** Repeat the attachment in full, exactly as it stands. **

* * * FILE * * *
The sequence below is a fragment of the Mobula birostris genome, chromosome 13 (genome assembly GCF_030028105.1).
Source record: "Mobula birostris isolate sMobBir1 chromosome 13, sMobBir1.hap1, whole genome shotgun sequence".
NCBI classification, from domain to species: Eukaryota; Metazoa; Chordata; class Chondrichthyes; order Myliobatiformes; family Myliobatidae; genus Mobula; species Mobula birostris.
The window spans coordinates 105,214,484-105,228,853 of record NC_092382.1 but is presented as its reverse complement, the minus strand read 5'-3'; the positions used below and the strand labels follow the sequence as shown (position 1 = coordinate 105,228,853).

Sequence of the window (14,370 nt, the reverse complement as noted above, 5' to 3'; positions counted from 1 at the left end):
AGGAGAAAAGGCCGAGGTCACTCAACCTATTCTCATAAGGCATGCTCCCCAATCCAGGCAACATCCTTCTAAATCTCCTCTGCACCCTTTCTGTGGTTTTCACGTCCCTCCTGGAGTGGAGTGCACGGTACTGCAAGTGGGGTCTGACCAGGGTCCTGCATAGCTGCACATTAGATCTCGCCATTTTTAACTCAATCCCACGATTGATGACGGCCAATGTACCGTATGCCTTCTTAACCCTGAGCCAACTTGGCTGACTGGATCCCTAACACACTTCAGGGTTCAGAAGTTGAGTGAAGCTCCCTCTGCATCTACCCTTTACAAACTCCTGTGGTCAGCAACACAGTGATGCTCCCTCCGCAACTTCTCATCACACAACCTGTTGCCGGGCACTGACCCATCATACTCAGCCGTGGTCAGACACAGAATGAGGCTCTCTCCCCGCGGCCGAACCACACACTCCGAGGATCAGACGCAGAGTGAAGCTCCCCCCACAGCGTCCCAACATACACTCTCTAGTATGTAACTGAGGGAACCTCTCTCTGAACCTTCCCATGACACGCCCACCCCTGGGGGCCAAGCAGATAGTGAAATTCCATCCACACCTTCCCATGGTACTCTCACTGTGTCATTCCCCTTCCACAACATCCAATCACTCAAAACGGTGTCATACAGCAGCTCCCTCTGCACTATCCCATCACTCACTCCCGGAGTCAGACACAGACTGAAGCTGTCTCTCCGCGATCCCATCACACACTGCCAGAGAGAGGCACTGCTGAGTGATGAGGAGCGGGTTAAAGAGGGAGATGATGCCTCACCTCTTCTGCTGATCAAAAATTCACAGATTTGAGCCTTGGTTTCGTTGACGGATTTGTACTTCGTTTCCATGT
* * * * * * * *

The sequence below is a fragment of the Mobula birostris genome, chromosome 13 (genome assembly GCF_030028105.1).
Source record: "Mobula birostris isolate sMobBir1 chromosome 13, sMobBir1.hap1, whole genome shotgun sequence".
NCBI classification, from domain to species: Eukaryota; Metazoa; Chordata; class Chondrichthyes; order Myliobatiformes; family Myliobatidae; genus Mobula; species Mobula birostris.
The window spans coordinates 105,214,484-105,228,853 of record NC_092382.1 but is presented as its reverse complement, the minus strand read 5'-3'; the positions used below and the strand labels follow the sequence as shown (position 1 = coordinate 105,228,853).

Sequence of the window (14,370 nt, the reverse complement as noted above, 5' to 3'; positions counted from 1 at the left end):
AGGAGAAAAGGCCGAGGTCACTCAACCTATTCTCATAAGGCATGCTCCCCAATCCAGGCAACATCCTTCTAAATCTCCTCTGCACCCTTTCTGTGGTTTTCACGTCCCTCCTGGAGTGGAGTGCACGGTACTGCAAGTGGGGTCTGACCAGGGTCCTGCATAGCTGCACATTAGATCTCGCCATTTTTAACTCAATCCCACGATTGATGACGGCCAATGTACCGTATGCCTTCTTAACCCTGAGCCAACTTGGCTGACTGGATCCCTAACACACTTCAGGGTTCAGAAGTTGAGTGAAGCTCCCTCTGCATCTACCCTTTACAAACTCCTGTGGTCAGCAACACAGTGATGCTCCCTCCGCAACTTCTCATCACACAACCTGTTGCCGGGCACTGACCCATCATACTCAGCCGTGGTCAGACACAGAATGAGGCTCTCTCCCCGCGGCCGAACCACACACTCCGAGGATCAGACGCAGAGTGAAGCTCCCCCCACAGCGTCCCAACATACACTCTCTAGTATGTAACTGAGGGAACCTCTCTCTGAACCTTCCCATGACACGCCCACCCCTGGGGGCCAAGCAGATAGTGAAATTCCATCCACACCTTCCCATGGTACTCTCACTGTGTCATTCCCCTTCCACAACATCCAATCACTCAAAACGGTGTCATACAGCAGCTCCCTCTGCACTATCCCATCACTCACTCCCGGAGTCAGACACAGACTGAAGCTGTCTCTCCGCGATCCCATCACACACTGCCAGAGAGAGGCACTGCTGAGTGATGAGGAGCGGGTTAAAGAGGGAGATGATGCCTCACCTCTTCTGCTGATCAAAAATTCACAGATTTGAGCCTTGGTTTCGTTGACGGATTTGTACTTCGTTTCCATGT